It was understood by anyone who called on the services of jazz bassist Chuck Metcalf (1931-2002) that he would go the extra mile. Part of that effort included organizing sessions, gigs, and recording dates; in a word, Chuck was a leader. But he led from the back of the band.
The 2013 edition of Jazz Camp West is officially over. On Saturday, June 29, everyone packed their belongings and went to the last round of concerts before the barbecue lunch that was our last camp meal. But I had the pleasure of performing in several concerts featuring JCW artists in the days immediately following this year’s camp.
One of the reasons many artists involved in JCW feel that it is one of the high points of their year is that it’s not an institutional environment that needs to negate intuition and passion, but rather a learning environment that fosters and salutes them. It’s a bridge between the traditional and modern approaches to jazz education, where the former was steeped in mentorship and the latter in academic meritocracy.
During the Summer of Love everyone on Haight Street seemed to be living the life of Byron; but, like Lord Byron’s life, the mood was cut short as the musical rage—psychedelic rock—became another product for the Great American Culture Machine to mass produce.
I see the whole concert hall paradigm as a way to lease entitlement to a leisure class. While I don’t begrudge anyone going to hear live music in a concert hall, I do think that the current trend to make jazz a concert hall music is gutting the source of that music: the jazz club.
Going through my mother’s effects has been like traversing an emotionally charged landscape that unrolls to reveal a fascinating design of discovered and rediscovered possessions of a person I’ve known from the start of my life. The material that currently has my attention is vinyl.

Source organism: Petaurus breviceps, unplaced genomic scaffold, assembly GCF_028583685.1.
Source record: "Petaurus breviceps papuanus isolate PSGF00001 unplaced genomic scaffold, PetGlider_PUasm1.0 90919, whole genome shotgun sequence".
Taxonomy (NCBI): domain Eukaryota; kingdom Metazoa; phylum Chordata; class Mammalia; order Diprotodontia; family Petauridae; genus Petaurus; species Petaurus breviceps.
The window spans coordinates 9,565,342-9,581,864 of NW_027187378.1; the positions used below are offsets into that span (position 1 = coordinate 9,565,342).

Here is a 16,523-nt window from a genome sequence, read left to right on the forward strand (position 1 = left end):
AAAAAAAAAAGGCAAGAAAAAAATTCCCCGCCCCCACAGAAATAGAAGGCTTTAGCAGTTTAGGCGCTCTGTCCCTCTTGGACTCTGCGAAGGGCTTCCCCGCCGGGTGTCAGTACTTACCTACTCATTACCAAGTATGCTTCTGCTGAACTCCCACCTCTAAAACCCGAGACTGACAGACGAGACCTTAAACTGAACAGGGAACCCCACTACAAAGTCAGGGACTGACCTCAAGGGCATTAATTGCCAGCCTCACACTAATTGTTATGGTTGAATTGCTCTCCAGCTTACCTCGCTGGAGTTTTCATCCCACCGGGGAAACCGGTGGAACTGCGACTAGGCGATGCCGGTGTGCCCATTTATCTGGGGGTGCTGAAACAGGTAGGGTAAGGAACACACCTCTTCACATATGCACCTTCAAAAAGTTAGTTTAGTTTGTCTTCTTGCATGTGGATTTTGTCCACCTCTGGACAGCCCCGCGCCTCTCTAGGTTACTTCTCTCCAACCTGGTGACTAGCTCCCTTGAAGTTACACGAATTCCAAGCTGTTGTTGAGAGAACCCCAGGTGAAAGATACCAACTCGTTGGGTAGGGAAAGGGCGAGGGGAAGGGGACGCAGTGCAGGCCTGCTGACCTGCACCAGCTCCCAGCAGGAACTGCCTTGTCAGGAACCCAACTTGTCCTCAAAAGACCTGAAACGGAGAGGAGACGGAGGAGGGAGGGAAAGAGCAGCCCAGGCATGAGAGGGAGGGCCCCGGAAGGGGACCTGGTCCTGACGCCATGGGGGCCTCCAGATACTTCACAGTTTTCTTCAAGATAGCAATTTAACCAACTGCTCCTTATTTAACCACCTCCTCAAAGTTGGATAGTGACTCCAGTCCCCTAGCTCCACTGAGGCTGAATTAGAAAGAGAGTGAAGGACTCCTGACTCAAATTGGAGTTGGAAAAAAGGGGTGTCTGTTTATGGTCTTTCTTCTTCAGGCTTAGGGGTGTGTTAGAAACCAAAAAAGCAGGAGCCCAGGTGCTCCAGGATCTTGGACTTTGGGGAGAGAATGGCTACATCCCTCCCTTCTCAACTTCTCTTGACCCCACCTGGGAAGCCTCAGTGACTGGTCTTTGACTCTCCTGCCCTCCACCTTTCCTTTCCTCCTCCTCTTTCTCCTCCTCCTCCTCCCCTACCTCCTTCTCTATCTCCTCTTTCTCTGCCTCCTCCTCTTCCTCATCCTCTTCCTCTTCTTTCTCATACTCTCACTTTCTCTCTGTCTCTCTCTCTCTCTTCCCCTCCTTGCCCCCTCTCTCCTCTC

Though luckily there were no drug cartel-associated mass murders in Monterrey as their had been on the opening night of last year’s festival and again on the morning after the last performance, this year’s Encuentro Internacional de Jazz y Música Viva was framed by its own internal controversy that emerged from its saxophone competition.
This is the eleventh year that Encuentro Internacional de Jazz y Música Viva has been held in Monterrey, Mexico, which is where I’m writing this. This year’s lineup includes artists from Germany (via the U.S.), France, Mexico, Costa Rica, and the United States.
Tuesday was International Jazz Day (IJD) and marked the end of Jazz Appreciation Month (JAM), a title that April has held since JAM was launched by the Smithsonian National Museum of American History in 2002. JAM website’s FAQ page includes the question, “Why is [JAM] needed?” The answer includes the idea that “JAM will encourage people to take jazz more seriously as a vital part of America’s cultural patrimony.”
There are many, many other venues, extant and defunct, that were left out of my discussion last week of exemplary ways in which musicians have advocated for their colleagues. So I’d like to add a few more names to this list.